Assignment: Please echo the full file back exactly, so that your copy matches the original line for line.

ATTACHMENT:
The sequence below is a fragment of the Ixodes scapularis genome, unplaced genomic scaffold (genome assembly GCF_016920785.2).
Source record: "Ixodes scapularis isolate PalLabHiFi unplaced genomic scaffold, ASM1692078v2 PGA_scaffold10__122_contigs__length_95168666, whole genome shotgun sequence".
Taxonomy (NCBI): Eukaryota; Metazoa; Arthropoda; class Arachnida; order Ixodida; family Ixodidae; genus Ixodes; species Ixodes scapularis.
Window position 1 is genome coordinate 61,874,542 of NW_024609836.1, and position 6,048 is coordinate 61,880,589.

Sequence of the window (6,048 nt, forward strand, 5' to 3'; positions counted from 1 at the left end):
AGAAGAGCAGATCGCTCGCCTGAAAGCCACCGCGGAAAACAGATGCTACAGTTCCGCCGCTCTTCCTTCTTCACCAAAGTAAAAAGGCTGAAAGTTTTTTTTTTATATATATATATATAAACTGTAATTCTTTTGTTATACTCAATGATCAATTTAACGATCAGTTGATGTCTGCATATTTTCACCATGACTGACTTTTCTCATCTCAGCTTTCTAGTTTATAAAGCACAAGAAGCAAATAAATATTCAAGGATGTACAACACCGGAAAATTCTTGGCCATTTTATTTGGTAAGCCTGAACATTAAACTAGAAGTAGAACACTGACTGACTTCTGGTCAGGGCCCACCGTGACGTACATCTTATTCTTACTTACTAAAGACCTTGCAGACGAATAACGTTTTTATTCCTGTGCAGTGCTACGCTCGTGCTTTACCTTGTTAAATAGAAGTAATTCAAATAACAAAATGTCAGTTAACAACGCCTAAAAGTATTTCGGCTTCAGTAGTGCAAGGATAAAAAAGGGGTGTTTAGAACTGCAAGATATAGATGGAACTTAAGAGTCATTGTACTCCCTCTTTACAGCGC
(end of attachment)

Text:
The sequence below is a fragment of the Ixodes scapularis genome, unplaced genomic scaffold (genome assembly GCF_016920785.2).
Source record: "Ixodes scapularis isolate PalLabHiFi unplaced genomic scaffold, ASM1692078v2 PGA_scaffold10__122_contigs__length_95168666, whole genome shotgun sequence".
Taxonomy (NCBI): Eukaryota; Metazoa; Arthropoda; class Arachnida; order Ixodida; family Ixodidae; genus Ixodes; species Ixodes scapularis.
Window position 1 is genome coordinate 61,874,542 of NW_024609836.1, and position 6,048 is coordinate 61,880,589.

Sequence of the window (6,048 nt, forward strand, 5' to 3'; positions counted from 1 at the left end):
AGAAGAGCAGATCGCTCGCCTGAAAGCCACCGCGGAAAACAGATGCTACAGTTCCGCCGCTCTTCCTTCTTCACCAAAGTAAAAAGGCTGAAAGTTTTTTTTTTATATATATATATATAAACTGTAATTCTTTTGTTATACTCAATGATCAATTTAACGATCAGTTGATGTCTGCATATTTTCACCATGACTGACTTTTCTCATCTCAGCTTTCTAGTTTATAAAGCACAAGAAGCAAATAAATATTCAAGGATGTACAACACCGGAAAATTCTTGGCCATTTTATTTGGTAAGCCTGAACATTAAACTAGAAGTAGAACACTGACTGACTTCTGGTCAGGGCCCACCGTGACGTACATCTTATTCTTACTTACTAAAGACCTTGCAGACGAATAACGTTTTTATTCCTGTGCAGTGCTACGCTCGTGCTTTACCTTGTTAAATAGAAGTAATTCAAATAACAAAATGTCAGTTAACAACGCCTAAAAGTATTTCGGCTTCAGTAGTGCAAGGATAAAAAAGGGGTGTTTAGAACTGCAAGATATAGATGGAACTTAAGAGTCATTGTACTCCCTCTTTACAGCGC